Blunden's War - Part 16: A day in the mill
Blunden's 'self employment' led him to spend time under fire in the burnt mill midway between the British front line and the Thiepval Wood positions. It stood alone among waterlogged woods: 'One went to it and from it by the grace of night.'
Whatever Blunden endured that day in the mill, squeezed into the small cupboard dugout stinking of old sandbags, it stayed with him for the rest of his life. Fifty years later, in late summer 1966, in his last war poem 'Ancre Sunshine', he describes himself wandering the area of the mill with his third wife, Claire. They find the Ancre Valley a perfect idyll on that sunny day.
But for the soldier Blunden the mill buildings were under constant fire: 'with luck most of it ending in a group of red willows just behind it'. It seems it was eventually reduced to a grey concrete base, which is what we see today. In the poem Claire wanders the former battlefield with its fields, its railway, its cows and its clearest blue river in golden sunshine. Blunden recalls in the poem that he might have lain 'looking with failing sense on such blue sky, And then become a name with others slain.'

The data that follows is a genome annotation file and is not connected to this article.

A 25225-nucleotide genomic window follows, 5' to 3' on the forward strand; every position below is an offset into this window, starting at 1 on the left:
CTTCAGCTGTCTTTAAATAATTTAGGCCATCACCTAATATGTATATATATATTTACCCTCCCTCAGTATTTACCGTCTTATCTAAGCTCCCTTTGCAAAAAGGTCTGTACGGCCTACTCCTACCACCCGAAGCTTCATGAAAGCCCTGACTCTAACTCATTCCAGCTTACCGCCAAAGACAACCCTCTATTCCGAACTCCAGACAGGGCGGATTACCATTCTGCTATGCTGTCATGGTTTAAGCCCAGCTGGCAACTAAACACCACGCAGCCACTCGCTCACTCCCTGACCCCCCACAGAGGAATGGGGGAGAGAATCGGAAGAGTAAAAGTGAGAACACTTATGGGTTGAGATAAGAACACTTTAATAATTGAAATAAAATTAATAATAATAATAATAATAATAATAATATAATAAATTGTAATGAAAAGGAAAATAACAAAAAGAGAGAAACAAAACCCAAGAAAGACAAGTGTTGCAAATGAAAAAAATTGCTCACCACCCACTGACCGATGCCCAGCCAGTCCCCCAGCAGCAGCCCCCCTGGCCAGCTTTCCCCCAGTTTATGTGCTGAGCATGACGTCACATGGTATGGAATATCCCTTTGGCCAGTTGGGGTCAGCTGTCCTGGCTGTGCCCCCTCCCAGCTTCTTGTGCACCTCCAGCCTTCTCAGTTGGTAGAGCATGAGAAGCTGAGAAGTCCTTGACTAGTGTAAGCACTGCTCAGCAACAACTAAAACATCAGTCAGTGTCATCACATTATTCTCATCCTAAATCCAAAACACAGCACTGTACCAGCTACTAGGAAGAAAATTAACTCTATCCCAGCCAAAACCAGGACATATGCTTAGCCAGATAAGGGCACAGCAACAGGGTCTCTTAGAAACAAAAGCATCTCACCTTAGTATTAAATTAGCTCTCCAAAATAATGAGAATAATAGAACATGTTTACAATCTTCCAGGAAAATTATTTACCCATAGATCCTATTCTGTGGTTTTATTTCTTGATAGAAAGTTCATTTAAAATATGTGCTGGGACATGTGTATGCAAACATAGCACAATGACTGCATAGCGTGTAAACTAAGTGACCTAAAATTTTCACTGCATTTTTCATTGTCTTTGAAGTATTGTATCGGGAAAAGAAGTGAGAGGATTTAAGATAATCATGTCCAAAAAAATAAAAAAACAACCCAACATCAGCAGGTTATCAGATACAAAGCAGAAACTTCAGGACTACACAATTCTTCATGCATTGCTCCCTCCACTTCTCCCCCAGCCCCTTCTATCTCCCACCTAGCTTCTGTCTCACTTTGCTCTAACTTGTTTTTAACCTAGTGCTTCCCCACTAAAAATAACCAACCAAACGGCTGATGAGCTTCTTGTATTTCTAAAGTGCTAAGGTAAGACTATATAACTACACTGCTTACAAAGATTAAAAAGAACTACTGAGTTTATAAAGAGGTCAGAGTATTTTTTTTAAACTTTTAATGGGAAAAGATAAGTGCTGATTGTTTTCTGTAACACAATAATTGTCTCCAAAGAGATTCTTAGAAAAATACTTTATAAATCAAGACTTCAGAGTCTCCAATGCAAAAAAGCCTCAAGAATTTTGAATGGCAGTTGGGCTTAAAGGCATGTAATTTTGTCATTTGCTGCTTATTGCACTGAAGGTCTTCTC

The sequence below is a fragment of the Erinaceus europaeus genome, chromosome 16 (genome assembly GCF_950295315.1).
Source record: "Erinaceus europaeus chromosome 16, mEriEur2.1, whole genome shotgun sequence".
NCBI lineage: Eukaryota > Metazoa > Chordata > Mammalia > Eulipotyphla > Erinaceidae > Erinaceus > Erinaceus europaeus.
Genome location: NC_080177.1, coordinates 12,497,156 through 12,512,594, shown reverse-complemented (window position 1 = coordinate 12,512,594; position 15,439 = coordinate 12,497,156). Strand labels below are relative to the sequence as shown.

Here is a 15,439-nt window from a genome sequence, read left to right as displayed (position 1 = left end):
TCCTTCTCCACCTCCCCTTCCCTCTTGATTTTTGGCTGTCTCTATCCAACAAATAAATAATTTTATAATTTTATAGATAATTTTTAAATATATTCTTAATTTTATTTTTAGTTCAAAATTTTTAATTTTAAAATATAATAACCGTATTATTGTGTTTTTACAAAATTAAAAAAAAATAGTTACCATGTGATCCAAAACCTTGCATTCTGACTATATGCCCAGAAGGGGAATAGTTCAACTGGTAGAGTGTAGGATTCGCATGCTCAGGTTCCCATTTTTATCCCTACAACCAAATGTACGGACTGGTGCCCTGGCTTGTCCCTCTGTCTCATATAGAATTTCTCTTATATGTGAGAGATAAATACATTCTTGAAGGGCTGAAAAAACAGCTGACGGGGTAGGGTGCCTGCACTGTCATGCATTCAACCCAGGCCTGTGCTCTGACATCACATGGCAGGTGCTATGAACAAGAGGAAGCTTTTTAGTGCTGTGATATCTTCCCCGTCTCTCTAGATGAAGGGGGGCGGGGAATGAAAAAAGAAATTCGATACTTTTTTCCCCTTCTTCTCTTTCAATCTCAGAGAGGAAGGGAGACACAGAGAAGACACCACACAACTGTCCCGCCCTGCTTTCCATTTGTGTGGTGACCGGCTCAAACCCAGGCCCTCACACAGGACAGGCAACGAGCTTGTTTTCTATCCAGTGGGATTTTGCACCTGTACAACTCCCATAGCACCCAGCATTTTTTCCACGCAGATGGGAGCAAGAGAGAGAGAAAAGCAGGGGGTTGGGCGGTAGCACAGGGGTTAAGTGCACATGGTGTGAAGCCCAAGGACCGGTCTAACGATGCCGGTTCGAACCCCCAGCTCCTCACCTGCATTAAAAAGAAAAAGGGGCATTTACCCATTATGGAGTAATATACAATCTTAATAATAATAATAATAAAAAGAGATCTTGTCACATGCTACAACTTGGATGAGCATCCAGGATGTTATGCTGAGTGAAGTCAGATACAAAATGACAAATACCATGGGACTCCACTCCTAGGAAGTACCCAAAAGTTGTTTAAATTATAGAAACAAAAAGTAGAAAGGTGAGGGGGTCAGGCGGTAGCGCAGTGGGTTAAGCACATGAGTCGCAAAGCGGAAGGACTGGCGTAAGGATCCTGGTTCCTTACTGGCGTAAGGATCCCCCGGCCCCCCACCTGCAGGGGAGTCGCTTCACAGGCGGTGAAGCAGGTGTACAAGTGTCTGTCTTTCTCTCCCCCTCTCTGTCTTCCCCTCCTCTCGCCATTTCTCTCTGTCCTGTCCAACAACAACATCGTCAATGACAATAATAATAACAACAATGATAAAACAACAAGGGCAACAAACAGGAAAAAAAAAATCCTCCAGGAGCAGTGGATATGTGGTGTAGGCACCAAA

Still alone, Blunden sees Claire in the distance:
'And where she went perhaps the mill
That used to be had risen again, and by
All that was fallen was in its old form still,
For her to witness, with no cold surprise,
In one of those moments when nothing dies.'
After the war at a Battalion reunion, Blunden recalls Colonel Harrison's account of a 'far from attractive patrol' in the marshes east of Hamel Mill. Harrison says that Blunden announced to him his intention of the patrol and of writing a poem on the Mill, and that he accomplished both.
Editor of Blunden's collection of war poetry, Martin Taylor, identifies the poem (published in 1919) as The Condemnation (Hamel Mill). The beginning of the poem shrieks: "Death!" And then its final verse:
'Mill, mill, the wheel is still;
The smouldering rust creeps on with a will,
the weed on the weir.
Green stained, the rafters fall away,
And bare the cobwebbed laths to the day,
And none comes near.'
One can imagine Blunden alone in the mill all day as the rafters fall on the cupboard dugout, the poem forming in his mind, the challenge of youth to remain in this ghastly place, and the desire of the young subaltern to prove a poet's courage to his commander, Colonel Harrison.